Share This Page

Financial report key to project in West Jefferson Hills district

| Thursday, March 21, 2013, 11:33 a.m.

A review of West Jefferson Hills School District's finances will help board members determine how to proceed with a high school modernization project.

A report from financial consultant Patrick Sable, hired last month to review funding options for district construction projects, should be complete by early April, board members said Tuesday.

The report will determine if the district can build a new high school by restructuring its finances or if it will be required to seek voters' permission, through referendum, to raise taxes above the Pennsylvania Department of Education-issued index, board President Anthony Angotti said.

“That report is critical,” Angotti said. “Let's face it, no matter what option we choose, it's going to cost money. We're trying to look at all of the alternatives and all of the options that we could be faced with.”

School board members and district administrators, architects and engineers spent the last several weeks ranking a list of options for the construction of a new high school and ways to address potential growth in the elementary schools, said district architect Ryan Pierce, president of JC Pierce LLC. This was done as part of the district's facilities master plan — or blueprint for the future — that is under way.

Each option was evaluated as to how well it met the eight strategic goals for the district that were assembled from public input.

An option to construct a high school on a newly acquired 151-acre lot on Old Clairton Road for $74.6 million received the highest ranking, with nearly double the score of any other option from district officials and representatives from JC Pierce.

“This one was a blowout,” Pierce said. “Consistently across the board, this option seems to meet the strategic goals.”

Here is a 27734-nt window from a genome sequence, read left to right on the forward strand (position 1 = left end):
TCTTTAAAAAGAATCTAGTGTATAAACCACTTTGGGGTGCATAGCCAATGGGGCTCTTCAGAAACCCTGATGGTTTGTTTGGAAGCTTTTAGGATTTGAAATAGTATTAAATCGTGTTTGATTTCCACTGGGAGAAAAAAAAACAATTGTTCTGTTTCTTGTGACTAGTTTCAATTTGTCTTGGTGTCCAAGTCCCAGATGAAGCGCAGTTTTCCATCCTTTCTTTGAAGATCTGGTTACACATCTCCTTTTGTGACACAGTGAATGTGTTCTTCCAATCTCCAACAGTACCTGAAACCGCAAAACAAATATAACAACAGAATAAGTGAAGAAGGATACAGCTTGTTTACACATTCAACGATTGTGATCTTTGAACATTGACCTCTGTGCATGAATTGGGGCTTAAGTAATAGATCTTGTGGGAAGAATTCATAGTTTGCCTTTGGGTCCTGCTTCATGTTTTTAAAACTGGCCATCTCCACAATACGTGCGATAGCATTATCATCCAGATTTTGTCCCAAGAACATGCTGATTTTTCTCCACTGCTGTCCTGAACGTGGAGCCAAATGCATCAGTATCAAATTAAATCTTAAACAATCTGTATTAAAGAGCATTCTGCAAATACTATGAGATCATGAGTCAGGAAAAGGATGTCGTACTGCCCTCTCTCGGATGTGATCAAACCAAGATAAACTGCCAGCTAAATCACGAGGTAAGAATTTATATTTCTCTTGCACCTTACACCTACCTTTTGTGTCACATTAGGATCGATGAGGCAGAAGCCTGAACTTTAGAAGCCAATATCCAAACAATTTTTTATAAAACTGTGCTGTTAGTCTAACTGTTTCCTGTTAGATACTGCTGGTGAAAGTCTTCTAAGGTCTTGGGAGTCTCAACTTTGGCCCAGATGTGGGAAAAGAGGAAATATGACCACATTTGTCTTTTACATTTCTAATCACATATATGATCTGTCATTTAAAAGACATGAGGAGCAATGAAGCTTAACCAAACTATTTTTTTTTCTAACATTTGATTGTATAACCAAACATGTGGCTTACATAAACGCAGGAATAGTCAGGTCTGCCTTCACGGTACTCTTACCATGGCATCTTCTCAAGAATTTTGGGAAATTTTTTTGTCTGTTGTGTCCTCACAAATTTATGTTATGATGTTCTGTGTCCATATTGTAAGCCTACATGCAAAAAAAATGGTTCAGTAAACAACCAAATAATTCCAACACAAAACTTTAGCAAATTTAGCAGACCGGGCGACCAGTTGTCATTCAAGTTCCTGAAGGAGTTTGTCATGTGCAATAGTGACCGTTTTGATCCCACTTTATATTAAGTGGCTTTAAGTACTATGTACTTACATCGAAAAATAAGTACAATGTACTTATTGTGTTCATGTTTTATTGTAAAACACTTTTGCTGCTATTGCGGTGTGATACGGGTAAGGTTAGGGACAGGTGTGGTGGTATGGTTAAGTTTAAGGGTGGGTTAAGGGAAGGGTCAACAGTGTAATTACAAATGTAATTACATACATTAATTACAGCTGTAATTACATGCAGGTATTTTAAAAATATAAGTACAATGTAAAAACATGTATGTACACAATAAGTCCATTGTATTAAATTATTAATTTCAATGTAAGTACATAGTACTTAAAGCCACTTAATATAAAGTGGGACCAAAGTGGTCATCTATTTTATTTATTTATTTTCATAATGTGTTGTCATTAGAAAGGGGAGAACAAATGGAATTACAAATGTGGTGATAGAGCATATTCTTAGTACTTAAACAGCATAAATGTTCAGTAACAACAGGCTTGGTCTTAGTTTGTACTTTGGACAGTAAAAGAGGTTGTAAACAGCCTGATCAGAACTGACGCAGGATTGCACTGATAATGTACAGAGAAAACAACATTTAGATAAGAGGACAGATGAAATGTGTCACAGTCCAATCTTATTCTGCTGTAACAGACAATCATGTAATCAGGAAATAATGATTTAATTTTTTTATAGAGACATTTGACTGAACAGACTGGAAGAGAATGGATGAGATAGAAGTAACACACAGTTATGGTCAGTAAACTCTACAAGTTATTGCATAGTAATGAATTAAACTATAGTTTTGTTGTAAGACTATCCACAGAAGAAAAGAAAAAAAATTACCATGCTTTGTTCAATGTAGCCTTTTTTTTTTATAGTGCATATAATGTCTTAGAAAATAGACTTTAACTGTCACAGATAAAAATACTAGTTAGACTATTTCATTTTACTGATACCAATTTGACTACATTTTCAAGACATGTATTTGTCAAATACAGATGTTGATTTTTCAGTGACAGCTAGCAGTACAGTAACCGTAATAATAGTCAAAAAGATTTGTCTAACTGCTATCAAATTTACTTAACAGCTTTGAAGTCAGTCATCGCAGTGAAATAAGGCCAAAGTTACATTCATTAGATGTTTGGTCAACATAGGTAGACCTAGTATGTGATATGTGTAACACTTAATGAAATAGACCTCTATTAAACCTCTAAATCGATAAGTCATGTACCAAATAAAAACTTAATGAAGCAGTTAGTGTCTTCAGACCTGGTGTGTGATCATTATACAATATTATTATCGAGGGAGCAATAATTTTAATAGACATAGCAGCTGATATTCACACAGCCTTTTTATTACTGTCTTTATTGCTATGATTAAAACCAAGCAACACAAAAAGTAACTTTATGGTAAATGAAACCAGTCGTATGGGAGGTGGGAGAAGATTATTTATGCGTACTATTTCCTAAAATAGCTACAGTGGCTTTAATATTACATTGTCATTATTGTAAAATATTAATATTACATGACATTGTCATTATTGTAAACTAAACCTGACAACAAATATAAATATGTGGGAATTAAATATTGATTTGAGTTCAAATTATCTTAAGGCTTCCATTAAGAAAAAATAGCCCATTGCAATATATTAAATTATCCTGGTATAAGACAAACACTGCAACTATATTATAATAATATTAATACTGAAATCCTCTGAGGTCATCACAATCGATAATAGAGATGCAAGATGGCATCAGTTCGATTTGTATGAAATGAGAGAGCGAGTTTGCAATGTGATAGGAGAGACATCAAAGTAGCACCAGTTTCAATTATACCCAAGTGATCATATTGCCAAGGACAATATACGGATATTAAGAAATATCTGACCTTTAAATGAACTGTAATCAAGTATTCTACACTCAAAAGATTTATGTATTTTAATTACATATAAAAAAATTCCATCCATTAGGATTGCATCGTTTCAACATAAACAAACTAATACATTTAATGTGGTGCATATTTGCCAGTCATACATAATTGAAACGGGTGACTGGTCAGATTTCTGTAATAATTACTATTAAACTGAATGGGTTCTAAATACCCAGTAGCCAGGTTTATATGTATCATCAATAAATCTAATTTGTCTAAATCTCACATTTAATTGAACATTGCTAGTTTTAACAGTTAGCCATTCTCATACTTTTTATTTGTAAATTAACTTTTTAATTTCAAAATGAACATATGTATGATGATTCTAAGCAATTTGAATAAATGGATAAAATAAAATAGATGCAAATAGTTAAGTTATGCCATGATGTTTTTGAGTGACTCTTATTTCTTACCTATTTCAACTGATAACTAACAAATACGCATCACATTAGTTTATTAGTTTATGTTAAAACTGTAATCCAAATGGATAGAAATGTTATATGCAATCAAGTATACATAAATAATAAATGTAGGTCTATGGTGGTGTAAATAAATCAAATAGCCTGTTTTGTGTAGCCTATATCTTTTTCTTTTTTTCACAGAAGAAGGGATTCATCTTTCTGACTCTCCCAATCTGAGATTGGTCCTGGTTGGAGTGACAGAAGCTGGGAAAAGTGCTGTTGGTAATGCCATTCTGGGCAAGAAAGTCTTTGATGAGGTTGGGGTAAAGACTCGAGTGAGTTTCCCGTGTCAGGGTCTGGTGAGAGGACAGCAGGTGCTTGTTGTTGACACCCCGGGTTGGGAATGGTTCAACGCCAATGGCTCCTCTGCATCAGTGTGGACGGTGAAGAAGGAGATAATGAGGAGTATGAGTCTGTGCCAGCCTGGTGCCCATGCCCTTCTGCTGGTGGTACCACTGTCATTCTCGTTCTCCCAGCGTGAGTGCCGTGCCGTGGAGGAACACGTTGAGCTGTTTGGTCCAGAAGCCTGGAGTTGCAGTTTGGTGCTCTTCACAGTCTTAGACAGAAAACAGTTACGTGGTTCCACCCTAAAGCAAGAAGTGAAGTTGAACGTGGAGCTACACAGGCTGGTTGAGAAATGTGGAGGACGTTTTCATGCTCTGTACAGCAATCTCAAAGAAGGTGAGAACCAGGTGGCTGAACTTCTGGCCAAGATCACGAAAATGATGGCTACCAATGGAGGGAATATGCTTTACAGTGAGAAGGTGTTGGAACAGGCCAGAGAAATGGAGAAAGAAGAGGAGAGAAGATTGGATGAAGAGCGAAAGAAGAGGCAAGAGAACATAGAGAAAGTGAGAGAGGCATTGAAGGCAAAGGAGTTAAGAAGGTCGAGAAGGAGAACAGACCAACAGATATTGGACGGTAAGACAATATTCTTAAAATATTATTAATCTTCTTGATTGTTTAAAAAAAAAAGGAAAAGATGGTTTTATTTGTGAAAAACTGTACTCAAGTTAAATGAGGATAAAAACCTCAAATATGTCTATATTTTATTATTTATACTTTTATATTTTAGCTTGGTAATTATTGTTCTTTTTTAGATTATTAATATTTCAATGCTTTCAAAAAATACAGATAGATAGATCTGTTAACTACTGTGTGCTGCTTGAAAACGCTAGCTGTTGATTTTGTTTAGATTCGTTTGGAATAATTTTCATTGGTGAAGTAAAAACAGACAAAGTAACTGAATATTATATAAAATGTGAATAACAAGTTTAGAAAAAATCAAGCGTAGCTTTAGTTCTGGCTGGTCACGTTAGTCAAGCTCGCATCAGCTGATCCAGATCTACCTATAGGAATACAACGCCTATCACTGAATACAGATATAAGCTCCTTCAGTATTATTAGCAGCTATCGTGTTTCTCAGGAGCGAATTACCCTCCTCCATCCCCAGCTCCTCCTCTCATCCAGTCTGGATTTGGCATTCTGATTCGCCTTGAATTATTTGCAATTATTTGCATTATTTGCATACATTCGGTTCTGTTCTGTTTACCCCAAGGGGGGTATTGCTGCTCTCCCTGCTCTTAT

Construction of a high school on this site would take 24 months and would not cause disruptions to classroom learning at the current high school.

District officials plan to close on the $1,075,000 property purchase on Thursday, Angotti said.

An option to completely overhaul the current high school for $63.6 million is “not considered viable,” Pierce said. The project would disrupt learning, as students would be in trailers for nearly four years, he said.

Another option to construct a new school on the high school site is not “a good value for your money,” costing as much as $77.5 million.

All of the costs assume the district will not receive any reimbursements from the state for construction, as the PlanCon project is in moratorium, officials said.

While all district schools are within capacity, officials also ranked options for how to handle potential future growth.

Board members could vote to finalize the ranking as early as next week, Pierce said. The facilities master plan will be available for adoption in April.

For more on the rankings, visit www.wjhsd.net.

Stephanie Hacke is a staff writer for Trib Total Media. She can be reached at 412-388-5818 or shacke@tribweb.com.

TribLIVE commenting policy

You are solely responsible for your comments and by using TribLive.com you agree to our Terms of Service.

We moderate comments. Our goal is to provide substantive commentary for a general readership. By screening submissions, we provide a space where readers can share intelligent and informed commentary that enhances the quality of our news and information.

While most comments will be posted if they are on-topic and not abusive, moderating decisions are subjective. We will make them as carefully and consistently as we can. Because of the volume of reader comments, we cannot review individual moderation decisions with readers.

We value thoughtful comments representing a range of views that make their point quickly and politely. We make an effort to protect discussions from repeated comments either by the same reader or different readers

We follow the same standards for taste as the daily newspaper. A few things we won't tolerate: personal attacks, obscenity, vulgarity, profanity (including expletives and letters followed by dashes), commercial promotion, impersonations, incoherence, proselytizing and SHOUTING. Don't include URLs to Web sites.

We do not edit comments. They are either approved or deleted. We reserve the right to edit a comment that is quoted or excerpted in an article. In this case, we may fix spelling and punctuation.

We welcome strong opinions and criticism of our work, but we don't want comments to become bogged down with discussions of our policies and we will moderate accordingly.

We appreciate it when readers and people quoted in articles or blog posts point out errors of fact or emphasis and will investigate all assertions. But these suggestions should be sent via e-mail. To avoid distracting other readers, we won't publish comments that suggest a correction. Instead, corrections will be made in a blog post or in an article.